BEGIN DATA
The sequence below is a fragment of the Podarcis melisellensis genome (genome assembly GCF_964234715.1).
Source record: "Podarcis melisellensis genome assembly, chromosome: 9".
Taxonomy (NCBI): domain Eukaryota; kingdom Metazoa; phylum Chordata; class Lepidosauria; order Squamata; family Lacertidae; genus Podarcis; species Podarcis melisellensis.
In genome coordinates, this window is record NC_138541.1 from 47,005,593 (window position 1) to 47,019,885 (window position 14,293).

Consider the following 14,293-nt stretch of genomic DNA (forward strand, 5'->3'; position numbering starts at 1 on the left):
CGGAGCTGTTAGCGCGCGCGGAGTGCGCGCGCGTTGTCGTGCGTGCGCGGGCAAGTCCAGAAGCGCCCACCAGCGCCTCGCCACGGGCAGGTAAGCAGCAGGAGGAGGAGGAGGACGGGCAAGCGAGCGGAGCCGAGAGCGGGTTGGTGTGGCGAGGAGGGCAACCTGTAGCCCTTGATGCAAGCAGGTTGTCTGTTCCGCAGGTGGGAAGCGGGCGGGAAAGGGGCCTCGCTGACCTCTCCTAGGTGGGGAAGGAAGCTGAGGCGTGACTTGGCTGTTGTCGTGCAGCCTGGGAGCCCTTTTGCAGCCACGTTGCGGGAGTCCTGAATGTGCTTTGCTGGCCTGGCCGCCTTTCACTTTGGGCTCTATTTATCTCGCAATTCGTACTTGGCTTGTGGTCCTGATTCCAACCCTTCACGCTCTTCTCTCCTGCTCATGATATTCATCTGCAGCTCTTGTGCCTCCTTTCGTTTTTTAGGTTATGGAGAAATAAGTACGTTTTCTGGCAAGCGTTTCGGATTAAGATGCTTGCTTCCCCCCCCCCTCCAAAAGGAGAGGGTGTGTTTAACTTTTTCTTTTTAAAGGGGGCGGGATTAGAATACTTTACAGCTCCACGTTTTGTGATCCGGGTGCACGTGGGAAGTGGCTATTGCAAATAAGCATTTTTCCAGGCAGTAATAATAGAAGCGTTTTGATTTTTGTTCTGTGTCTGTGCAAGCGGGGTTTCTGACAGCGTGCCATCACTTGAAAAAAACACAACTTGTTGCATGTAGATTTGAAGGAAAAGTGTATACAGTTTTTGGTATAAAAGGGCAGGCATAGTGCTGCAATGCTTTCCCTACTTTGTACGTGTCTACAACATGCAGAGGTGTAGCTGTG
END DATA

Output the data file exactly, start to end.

The sequence below is a fragment of the Podarcis melisellensis genome (genome assembly GCF_964234715.1).
Source record: "Podarcis melisellensis genome assembly, chromosome: 9".
Taxonomy (NCBI): domain Eukaryota; kingdom Metazoa; phylum Chordata; class Lepidosauria; order Squamata; family Lacertidae; genus Podarcis; species Podarcis melisellensis.
In genome coordinates, this window is record NC_138541.1 from 47,005,593 (window position 1) to 47,019,885 (window position 14,293).

Consider the following 14,293-nt stretch of genomic DNA (forward strand, 5'->3'; position numbering starts at 1 on the left):
CGGAGCTGTTAGCGCGCGCGGAGTGCGCGCGCGTTGTCGTGCGTGCGCGGGCAAGTCCAGAAGCGCCCACCAGCGCCTCGCCACGGGCAGGTAAGCAGCAGGAGGAGGAGGAGGACGGGCAAGCGAGCGGAGCCGAGAGCGGGTTGGTGTGGCGAGGAGGGCAACCTGTAGCCCTTGATGCAAGCAGGTTGTCTGTTCCGCAGGTGGGAAGCGGGCGGGAAAGGGGCCTCGCTGACCTCTCCTAGGTGGGGAAGGAAGCTGAGGCGTGACTTGGCTGTTGTCGTGCAGCCTGGGAGCCCTTTTGCAGCCACGTTGCGGGAGTCCTGAATGTGCTTTGCTGGCCTGGCCGCCTTTCACTTTGGGCTCTATTTATCTCGCAATTCGTACTTGGCTTGTGGTCCTGATTCCAACCCTTCACGCTCTTCTCTCCTGCTCATGATATTCATCTGCAGCTCTTGTGCCTCCTTTCGTTTTTTAGGTTATGGAGAAATAAGTACGTTTTCTGGCAAGCGTTTCGGATTAAGATGCTTGCTTCCCCCCCCCCTCCAAAAGGAGAGGGTGTGTTTAACTTTTTCTTTTTAAAGGGGGCGGGATTAGAATACTTTACAGCTCCACGTTTTGTGATCCGGGTGCACGTGGGAAGTGGCTATTGCAAATAAGCATTTTTCCAGGCAGTAATAATAGAAGCGTTTTGATTTTTGTTCTGTGTCTGTGCAAGCGGGGTTTCTGACAGCGTGCCATCACTTGAAAAAAACACAACTTGTTGCATGTAGATTTGAAGGAAAAGTGTATACAGTTTTTGGTATAAAAGGGCAGGCATAGTGCTGCAATGCTTTCCCTACTTTGTACGTGTCTACAACATGCAGAGGTGTAGCTGTG